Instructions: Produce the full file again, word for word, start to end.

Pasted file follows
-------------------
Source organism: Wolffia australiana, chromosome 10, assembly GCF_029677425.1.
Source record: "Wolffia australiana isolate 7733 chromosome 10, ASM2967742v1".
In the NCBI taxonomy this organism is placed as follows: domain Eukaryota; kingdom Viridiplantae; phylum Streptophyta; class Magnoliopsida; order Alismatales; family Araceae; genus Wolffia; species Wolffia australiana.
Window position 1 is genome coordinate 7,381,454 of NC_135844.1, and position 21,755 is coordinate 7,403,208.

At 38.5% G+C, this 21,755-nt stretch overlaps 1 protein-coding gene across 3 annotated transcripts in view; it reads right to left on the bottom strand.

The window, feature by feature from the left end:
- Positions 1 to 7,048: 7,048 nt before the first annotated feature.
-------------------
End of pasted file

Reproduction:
Source organism: Wolffia australiana, chromosome 10, assembly GCF_029677425.1.
Source record: "Wolffia australiana isolate 7733 chromosome 10, ASM2967742v1".
In the NCBI taxonomy this organism is placed as follows: domain Eukaryota; kingdom Viridiplantae; phylum Streptophyta; class Magnoliopsida; order Alismatales; family Araceae; genus Wolffia; species Wolffia australiana.
Window position 1 is genome coordinate 7,381,454 of NC_135844.1, and position 21,755 is coordinate 7,403,208.

At 38.5% G+C, this 21,755-nt stretch overlaps 1 protein-coding gene across 3 annotated transcripts in view; it reads right to left on the bottom strand.

The window, feature by feature from the left end:
- Positions 1 to 7,048: 7,048 nt before the first annotated feature.